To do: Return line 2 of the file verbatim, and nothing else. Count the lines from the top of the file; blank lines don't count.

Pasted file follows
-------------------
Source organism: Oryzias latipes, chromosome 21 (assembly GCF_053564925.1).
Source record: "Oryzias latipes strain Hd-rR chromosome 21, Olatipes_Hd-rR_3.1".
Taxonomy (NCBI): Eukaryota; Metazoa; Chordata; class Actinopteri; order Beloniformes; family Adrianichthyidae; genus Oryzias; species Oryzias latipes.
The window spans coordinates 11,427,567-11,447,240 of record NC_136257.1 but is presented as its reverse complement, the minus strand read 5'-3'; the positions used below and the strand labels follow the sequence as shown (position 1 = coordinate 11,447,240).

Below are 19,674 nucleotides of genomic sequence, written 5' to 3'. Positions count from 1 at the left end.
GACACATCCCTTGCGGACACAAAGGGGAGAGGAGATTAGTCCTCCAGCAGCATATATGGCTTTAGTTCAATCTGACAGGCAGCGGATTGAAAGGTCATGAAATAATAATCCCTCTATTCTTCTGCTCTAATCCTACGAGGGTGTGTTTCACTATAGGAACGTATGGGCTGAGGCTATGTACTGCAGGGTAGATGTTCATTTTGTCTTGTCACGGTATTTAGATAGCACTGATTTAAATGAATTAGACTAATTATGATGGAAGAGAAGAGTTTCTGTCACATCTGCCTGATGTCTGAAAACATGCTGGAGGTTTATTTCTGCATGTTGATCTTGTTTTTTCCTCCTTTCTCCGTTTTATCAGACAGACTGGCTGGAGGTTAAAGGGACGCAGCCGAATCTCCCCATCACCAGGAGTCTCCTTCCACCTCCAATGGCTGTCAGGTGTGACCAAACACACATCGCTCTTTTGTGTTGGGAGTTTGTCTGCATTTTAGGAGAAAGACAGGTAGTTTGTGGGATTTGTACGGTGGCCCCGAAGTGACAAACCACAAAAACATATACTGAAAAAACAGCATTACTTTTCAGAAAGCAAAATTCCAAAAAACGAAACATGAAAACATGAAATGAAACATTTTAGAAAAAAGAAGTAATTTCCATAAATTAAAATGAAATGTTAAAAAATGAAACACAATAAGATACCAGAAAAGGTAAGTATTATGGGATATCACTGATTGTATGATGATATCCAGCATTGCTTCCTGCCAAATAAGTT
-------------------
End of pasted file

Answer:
Source record: "Oryzias latipes strain Hd-rR chromosome 21, Olatipes_Hd-rR_3.1".